The Think Buddha blog features a charming essay on the necessity of time wasting to creative life by Tory Syracuse (it’s a three year old essay but, self-evidently, time wasting is a timeless subject) and it has some interesting things to say about the flow state of writing.
One of the great gifts of writing—and, though I don’t have much experience in other areas, I imagine this is true of most forms of art-making—is that it is not a linear process. Too much structure and focus on the end goal will, at least for me, derail the entire creative act.
Writing cultivates flowing, associative thought, the loss of time, and the spontaneous yet concentrated creation of something from nothing.
I have general writing goals, and I certainly have to impose discipline on myself to make room for writing in my day, but the generative process itself blessedly un-goal-oriented.
Goals and outcomes are all well and good for strategic planning, career paths, and athletic feats.But to similarly structure every aspect of life is to lose the art of it
That flow state is what I am in writing for. I can get it in other activities, but in the same way a heroin addict isn’t satisfied by a methadone hit, it’s writing I come back to for the most powerful hit. (Drug addiction isn’t a frivolous comparison either, it literarily is the escape from self that we go looking for in narcotics.) Non-fiction can take me to the flow state consistently, but it’s fiction writing that really rings my bell.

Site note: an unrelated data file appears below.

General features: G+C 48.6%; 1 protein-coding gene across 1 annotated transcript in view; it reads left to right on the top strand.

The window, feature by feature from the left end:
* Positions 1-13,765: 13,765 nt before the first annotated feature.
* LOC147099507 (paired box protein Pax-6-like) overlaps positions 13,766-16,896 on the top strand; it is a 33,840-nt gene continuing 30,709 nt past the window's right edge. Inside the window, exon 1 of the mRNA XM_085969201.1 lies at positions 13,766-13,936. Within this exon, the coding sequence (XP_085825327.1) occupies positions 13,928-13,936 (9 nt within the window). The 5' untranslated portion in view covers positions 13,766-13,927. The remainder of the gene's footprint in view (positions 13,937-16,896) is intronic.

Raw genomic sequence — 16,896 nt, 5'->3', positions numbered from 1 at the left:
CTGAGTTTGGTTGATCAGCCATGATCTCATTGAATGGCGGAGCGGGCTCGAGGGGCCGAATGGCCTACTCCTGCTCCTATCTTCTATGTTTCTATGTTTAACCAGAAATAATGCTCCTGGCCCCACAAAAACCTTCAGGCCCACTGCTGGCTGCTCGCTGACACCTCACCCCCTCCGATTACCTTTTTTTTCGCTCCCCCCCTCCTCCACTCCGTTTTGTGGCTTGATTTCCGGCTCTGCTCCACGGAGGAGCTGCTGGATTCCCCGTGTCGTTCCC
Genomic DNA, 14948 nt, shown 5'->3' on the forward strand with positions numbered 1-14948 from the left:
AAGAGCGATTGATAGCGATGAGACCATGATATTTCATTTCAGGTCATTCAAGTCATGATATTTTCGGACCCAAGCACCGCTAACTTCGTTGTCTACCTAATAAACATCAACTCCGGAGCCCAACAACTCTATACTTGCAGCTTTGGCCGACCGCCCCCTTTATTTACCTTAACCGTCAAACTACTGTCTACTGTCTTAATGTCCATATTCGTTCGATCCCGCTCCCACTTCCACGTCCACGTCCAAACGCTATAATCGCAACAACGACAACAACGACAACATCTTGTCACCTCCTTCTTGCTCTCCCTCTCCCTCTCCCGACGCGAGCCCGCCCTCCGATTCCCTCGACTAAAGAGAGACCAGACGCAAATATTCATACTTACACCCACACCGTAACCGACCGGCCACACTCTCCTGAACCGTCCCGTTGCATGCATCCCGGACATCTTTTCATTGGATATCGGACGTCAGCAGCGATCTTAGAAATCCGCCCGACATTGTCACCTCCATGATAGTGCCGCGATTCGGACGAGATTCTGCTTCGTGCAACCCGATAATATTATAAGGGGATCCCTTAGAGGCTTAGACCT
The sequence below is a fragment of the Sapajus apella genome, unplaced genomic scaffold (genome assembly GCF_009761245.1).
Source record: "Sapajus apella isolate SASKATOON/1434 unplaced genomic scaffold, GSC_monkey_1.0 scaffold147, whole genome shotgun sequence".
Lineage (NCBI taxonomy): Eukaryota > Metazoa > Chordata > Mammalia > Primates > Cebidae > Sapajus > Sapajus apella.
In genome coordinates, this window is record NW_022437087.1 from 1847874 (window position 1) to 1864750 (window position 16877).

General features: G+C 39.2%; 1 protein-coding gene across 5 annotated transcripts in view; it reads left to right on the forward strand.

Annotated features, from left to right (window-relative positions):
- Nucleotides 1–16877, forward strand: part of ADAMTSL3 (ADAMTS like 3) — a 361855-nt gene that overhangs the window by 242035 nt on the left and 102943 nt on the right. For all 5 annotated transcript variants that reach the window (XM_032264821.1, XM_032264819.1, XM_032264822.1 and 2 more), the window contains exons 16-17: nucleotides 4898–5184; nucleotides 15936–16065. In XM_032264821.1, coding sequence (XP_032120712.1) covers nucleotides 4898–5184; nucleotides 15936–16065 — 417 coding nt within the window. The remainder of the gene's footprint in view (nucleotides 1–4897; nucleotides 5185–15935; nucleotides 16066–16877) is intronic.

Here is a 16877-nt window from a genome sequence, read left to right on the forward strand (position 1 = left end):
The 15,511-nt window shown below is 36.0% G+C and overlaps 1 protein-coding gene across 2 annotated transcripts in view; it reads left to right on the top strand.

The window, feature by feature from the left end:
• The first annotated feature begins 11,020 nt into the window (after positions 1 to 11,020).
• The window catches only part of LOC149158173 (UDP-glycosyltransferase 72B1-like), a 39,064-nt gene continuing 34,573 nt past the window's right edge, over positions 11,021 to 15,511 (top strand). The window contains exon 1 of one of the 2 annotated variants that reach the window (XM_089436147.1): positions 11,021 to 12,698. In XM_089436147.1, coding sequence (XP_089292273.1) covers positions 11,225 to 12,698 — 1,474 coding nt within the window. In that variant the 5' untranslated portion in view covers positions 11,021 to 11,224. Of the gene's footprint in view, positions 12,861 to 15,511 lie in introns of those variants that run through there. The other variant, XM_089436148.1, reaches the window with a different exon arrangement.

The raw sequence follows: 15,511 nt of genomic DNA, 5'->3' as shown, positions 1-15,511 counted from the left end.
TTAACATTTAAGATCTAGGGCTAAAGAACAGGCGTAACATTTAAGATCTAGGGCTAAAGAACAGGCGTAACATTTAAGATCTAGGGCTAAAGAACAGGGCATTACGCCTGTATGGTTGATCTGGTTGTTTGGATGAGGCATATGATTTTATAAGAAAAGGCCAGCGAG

Writing challenges us to do something that we are, as humans, terribly bad at doing. We’re trained by our culture and our schooling to be organised, productive, focused. We learn that if we want to achieve something we need to concentrate. All of these things are about asserting our self in the world. But writing demands the opposite. To write brilliantly we must forget ourself. We have to let go. And for most of us, letting go is haaaaaaard.
We want to make writing conform to our need for focus, productivity, organisation. We set word-counts. We aim to write a book a year. We try and top the bestseller lists. But it’s all nonsense to make ourselves feel like we’re in control, when really the whole of writing is letting go of control. We want writing to not be a waste of time, when really the best thing about writing, is that it always will be.